Kazuo Ishiguro: The Buried Giant

This book is beautiful and strange, and I think I need to read it again, fairly soon.

The structure feels quite classical, a journey in the manner of the Odyssey. A couple begin their quest, encountering various strange and apparently unrelated people and other creatures through whom they learn more about themselves and their mission.

Potential spoilers below the cut.

The dreamlike realm which most of the narrative occupies, in which very little is directly explained, contributes to the mythical quality. This atmosphere is created, in the text, by a mythical creature who deprives the characters of their memories, so that often all they are aware of are their emotions and their current activity. And yet the eventual appearance of this fabulous beast is ambiguous, even anticlimactic.

The story is very much told from Axl’s point of view, borrowing the voices of other “heroes” from time to time. As such, Beatrice plays the role of companion – Sundance to his Butch, Quixote’s donkey – and her own story is perhaps more interesting because it is hazy and incomplete. Her presence during the time of the narrative is powerfully emotional, but her perspective in relation to past events is almost absent, leaving plenty of room for speculation and interpretation.

This novel is very different from the other Ishiguro which I have read, “Never Let Me Go”, but the same title would fit it. The themes are very similar: of love, death, relationships, fear, destiny and morality. The idea that some people might be set apart by the intensity or the purity of their emotions, and the hope that love might just possibly save them from oblivion.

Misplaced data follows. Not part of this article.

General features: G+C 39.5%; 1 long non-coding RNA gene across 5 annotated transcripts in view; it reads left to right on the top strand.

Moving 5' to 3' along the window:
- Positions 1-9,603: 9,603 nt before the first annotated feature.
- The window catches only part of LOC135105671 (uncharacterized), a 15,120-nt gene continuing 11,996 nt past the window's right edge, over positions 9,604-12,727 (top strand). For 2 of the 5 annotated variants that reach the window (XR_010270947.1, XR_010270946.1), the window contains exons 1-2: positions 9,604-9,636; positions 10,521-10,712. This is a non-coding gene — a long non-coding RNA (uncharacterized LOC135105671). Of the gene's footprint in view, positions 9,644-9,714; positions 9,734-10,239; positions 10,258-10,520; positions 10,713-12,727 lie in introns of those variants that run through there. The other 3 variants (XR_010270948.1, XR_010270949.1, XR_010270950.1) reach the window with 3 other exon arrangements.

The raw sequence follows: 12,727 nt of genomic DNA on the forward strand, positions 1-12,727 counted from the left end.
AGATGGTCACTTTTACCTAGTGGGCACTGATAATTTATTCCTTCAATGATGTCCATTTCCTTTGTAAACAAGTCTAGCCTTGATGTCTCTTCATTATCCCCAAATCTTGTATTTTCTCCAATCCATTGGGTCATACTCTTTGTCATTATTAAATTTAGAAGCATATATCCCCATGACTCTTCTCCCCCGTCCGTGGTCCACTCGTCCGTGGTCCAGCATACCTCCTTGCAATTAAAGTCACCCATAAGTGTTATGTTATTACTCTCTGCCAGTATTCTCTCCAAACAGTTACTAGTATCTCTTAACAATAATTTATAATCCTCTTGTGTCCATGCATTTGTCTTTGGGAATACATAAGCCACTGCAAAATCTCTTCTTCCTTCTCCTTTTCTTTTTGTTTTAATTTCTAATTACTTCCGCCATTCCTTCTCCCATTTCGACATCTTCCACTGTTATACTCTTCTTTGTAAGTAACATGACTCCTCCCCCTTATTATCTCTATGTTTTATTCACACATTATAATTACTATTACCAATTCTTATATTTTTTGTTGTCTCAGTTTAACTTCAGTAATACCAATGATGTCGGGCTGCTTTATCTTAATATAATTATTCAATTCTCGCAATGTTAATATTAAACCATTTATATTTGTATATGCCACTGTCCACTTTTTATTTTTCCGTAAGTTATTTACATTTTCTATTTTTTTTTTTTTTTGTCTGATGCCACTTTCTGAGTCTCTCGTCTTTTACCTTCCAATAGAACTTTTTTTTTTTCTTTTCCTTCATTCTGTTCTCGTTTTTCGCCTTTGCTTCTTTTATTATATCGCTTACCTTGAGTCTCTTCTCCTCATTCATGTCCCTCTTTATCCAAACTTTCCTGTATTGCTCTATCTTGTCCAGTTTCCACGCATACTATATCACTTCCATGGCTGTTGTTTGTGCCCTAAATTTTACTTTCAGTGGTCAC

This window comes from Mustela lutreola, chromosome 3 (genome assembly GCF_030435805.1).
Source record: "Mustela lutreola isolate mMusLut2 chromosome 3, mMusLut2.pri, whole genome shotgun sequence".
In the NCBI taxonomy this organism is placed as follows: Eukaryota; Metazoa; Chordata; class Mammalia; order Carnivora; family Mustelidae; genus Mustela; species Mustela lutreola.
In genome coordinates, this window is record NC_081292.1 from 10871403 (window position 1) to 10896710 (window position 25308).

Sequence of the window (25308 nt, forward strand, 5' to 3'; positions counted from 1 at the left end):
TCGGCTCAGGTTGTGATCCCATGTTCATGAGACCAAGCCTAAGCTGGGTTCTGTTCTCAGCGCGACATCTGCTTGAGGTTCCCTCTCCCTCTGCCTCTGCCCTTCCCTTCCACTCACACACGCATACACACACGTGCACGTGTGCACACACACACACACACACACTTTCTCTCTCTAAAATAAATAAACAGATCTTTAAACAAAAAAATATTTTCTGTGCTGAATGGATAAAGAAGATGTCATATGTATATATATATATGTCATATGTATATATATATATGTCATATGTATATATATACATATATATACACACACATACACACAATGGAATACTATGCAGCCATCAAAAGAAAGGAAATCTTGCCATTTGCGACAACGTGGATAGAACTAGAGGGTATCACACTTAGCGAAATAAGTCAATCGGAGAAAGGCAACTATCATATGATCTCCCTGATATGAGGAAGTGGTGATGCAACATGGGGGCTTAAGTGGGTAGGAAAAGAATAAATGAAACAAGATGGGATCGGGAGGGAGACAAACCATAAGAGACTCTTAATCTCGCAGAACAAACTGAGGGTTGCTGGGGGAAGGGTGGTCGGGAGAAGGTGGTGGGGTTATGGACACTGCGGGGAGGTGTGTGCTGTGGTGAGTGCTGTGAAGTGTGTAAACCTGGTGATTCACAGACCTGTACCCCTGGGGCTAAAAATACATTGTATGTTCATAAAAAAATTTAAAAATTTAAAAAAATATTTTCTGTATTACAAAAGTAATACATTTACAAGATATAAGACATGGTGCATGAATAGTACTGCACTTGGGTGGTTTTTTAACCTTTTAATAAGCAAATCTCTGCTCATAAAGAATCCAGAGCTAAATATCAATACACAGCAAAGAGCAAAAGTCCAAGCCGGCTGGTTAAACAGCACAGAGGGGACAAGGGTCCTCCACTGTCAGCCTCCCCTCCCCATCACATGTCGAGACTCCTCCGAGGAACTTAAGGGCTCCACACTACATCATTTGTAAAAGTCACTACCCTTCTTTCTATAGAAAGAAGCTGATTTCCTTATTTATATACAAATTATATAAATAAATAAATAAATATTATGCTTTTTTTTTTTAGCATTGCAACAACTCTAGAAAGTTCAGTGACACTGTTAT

I want to talk about the ending a bit, as it preoccupied me all the way through my reading. I was a bit scared of it, and had to peep ahead a couple of times to prepare myself. I became quite heavily invested in the sweet loyalty and affection between Axl and Beatrice, and was steeling myself for some devastating betrayal. But the actual ending is gentle and ambiguous. Like their relationship itself, and like Beatrice’s own role in the story, there are at least two possible readings. One makes me uncomfortable and angry; the other leaves room for love and hope and possibility. And this dilemma which is left for me, the reader, echoes the dilemma at the core of Axl’s story, and Gawain’s, and Edwin’s. Friendship and love and honesty and honour are prized highly, but morality is not black and white.

So I choose to interpret the ending like this. It is about the gentle lies which we tell when people are dying. It is a little about the loss of dignity and autonomy which death brings, and a lot about the difficult decisions which people have to make to protect their loved ones from this. It is about facing death with dignity and courage, and it is about having the strength to be the one who carries on, even without knowing what there is to carry on with, even as the world falls apart around us. It is about love and loyalty and lies.

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